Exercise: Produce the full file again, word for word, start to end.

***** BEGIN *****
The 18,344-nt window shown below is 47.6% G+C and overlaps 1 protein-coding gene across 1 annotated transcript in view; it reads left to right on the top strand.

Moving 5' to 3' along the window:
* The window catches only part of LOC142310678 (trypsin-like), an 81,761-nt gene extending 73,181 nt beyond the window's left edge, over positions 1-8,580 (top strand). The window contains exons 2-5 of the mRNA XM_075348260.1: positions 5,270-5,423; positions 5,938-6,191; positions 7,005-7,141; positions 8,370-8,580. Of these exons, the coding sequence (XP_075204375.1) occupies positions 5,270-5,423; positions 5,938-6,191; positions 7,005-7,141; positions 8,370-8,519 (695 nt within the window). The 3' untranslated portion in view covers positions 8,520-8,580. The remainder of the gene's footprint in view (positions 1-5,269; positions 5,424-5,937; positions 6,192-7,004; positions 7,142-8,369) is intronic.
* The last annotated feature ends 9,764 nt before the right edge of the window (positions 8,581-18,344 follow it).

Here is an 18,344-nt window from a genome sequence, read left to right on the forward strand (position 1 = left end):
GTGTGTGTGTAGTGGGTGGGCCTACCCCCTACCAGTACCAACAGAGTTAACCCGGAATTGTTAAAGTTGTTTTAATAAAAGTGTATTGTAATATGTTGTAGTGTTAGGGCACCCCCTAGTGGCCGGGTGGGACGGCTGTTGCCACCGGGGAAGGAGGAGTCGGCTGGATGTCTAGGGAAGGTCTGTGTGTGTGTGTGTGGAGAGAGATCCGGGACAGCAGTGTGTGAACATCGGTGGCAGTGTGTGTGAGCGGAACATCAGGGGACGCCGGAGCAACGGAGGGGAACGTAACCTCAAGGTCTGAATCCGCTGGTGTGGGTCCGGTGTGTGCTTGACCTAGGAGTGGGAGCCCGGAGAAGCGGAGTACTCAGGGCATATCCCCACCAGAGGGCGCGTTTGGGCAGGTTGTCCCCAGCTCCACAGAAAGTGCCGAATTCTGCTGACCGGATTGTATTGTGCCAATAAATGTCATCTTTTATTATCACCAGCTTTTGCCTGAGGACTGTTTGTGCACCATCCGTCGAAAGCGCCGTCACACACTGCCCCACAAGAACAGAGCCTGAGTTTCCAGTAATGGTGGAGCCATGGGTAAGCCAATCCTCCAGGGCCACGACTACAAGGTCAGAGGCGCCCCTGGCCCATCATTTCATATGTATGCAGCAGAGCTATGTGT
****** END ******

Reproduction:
The 18,344-nt window shown below is 47.6% G+C and overlaps 1 protein-coding gene across 1 annotated transcript in view; it reads left to right on the top strand.

Moving 5' to 3' along the window:
* The window catches only part of LOC142310678 (trypsin-like), an 81,761-nt gene extending 73,181 nt beyond the window's left edge, over positions 1-8,580 (top strand). The window contains exons 2-5 of the mRNA XM_075348260.1: positions 5,270-5,423; positions 5,938-6,191; positions 7,005-7,141; positions 8,370-8,580. Of these exons, the coding sequence (XP_075204375.1) occupies positions 5,270-5,423; positions 5,938-6,191; positions 7,005-7,141; positions 8,370-8,519 (695 nt within the window). The 3' untranslated portion in view covers positions 8,520-8,580. The remainder of the gene's footprint in view (positions 1-5,269; positions 5,424-5,937; positions 6,192-7,004; positions 7,142-8,369) is intronic.
* The last annotated feature ends 9,764 nt before the right edge of the window (positions 8,581-18,344 follow it).

Here is an 18,344-nt window from a genome sequence, read left to right on the forward strand (position 1 = left end):
GTGTGTGTGTAGTGGGTGGGCCTACCCCCTACCAGTACCAACAGAGTTAACCCGGAATTGTTAAAGTTGTTTTAATAAAAGTGTATTGTAATATGTTGTAGTGTTAGGGCACCCCCTAGTGGCCGGGTGGGACGGCTGTTGCCACCGGGGAAGGAGGAGTCGGCTGGATGTCTAGGGAAGGTCTGTGTGTGTGTGTGTGGAGAGAGATCCGGGACAGCAGTGTGTGAACATCGGTGGCAGTGTGTGTGAGCGGAACATCAGGGGACGCCGGAGCAACGGAGGGGAACGTAACCTCAAGGTCTGAATCCGCTGGTGTGGGTCCGGTGTGTGCTTGACCTAGGAGTGGGAGCCCGGAGAAGCGGAGTACTCAGGGCATATCCCCACCAGAGGGCGCGTTTGGGCAGGTTGTCCCCAGCTCCACAGAAAGTGCCGAATTCTGCTGACCGGATTGTATTGTGCCAATAAATGTCATCTTTTATTATCACCAGCTTTTGCCTGAGGACTGTTTGTGCACCATCCGTCGAAAGCGCCGTCACACACTGCCCCACAAGAACAGAGCCTGAGTTTCCAGTAATGGTGGAGCCATGGGTAAGCCAATCCTCCAGGGCCACGACTACAAGGTCAGAGGCGCCCCTGGCCCATCATTTCATATGTATGCAGCAGAGCTATGTGT